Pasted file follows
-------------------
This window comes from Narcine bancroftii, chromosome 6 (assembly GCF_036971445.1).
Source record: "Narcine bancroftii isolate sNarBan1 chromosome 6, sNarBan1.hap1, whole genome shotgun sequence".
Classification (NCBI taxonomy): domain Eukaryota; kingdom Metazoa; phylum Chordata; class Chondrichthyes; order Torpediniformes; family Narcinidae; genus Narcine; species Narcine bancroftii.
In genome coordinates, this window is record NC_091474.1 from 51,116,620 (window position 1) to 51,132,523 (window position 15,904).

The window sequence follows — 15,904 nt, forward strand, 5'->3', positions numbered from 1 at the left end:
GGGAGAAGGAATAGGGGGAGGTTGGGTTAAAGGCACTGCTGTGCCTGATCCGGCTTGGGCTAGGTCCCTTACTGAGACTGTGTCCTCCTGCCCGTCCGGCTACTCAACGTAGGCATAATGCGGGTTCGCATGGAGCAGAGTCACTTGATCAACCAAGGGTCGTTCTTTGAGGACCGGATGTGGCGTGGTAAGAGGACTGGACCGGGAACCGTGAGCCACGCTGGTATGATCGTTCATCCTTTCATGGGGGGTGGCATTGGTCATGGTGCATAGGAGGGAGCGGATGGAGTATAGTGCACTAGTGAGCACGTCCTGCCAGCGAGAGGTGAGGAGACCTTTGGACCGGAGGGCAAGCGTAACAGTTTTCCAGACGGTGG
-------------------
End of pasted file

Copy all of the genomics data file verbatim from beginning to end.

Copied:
This window comes from Narcine bancroftii, chromosome 6 (assembly GCF_036971445.1).
Source record: "Narcine bancroftii isolate sNarBan1 chromosome 6, sNarBan1.hap1, whole genome shotgun sequence".
Classification (NCBI taxonomy): domain Eukaryota; kingdom Metazoa; phylum Chordata; class Chondrichthyes; order Torpediniformes; family Narcinidae; genus Narcine; species Narcine bancroftii.
In genome coordinates, this window is record NC_091474.1 from 51,116,620 (window position 1) to 51,132,523 (window position 15,904).

The window sequence follows — 15,904 nt, forward strand, 5'->3', positions numbered from 1 at the left end:
GGGAGAAGGAATAGGGGGAGGTTGGGTTAAAGGCACTGCTGTGCCTGATCCGGCTTGGGCTAGGTCCCTTACTGAGACTGTGTCCTCCTGCCCGTCCGGCTACTCAACGTAGGCATAATGCGGGTTCGCATGGAGCAGAGTCACTTGATCAACCAAGGGTCGTTCTTTGAGGACCGGATGTGGCGTGGTAAGAGGACTGGACCGGGAACCGTGAGCCACGCTGGTATGATCGTTCATCCTTTCATGGGGGGTGGCATTGGTCATGGTGCATAGGAGGGAGCGGATGGAGTATAGTGCACTAGTGAGCACGTCCTGCCAGCGAGAGGTGAGGAGACCTTTGGACCGGAGGGCAAGCGTAACAGTTTTCCAGACGGTGG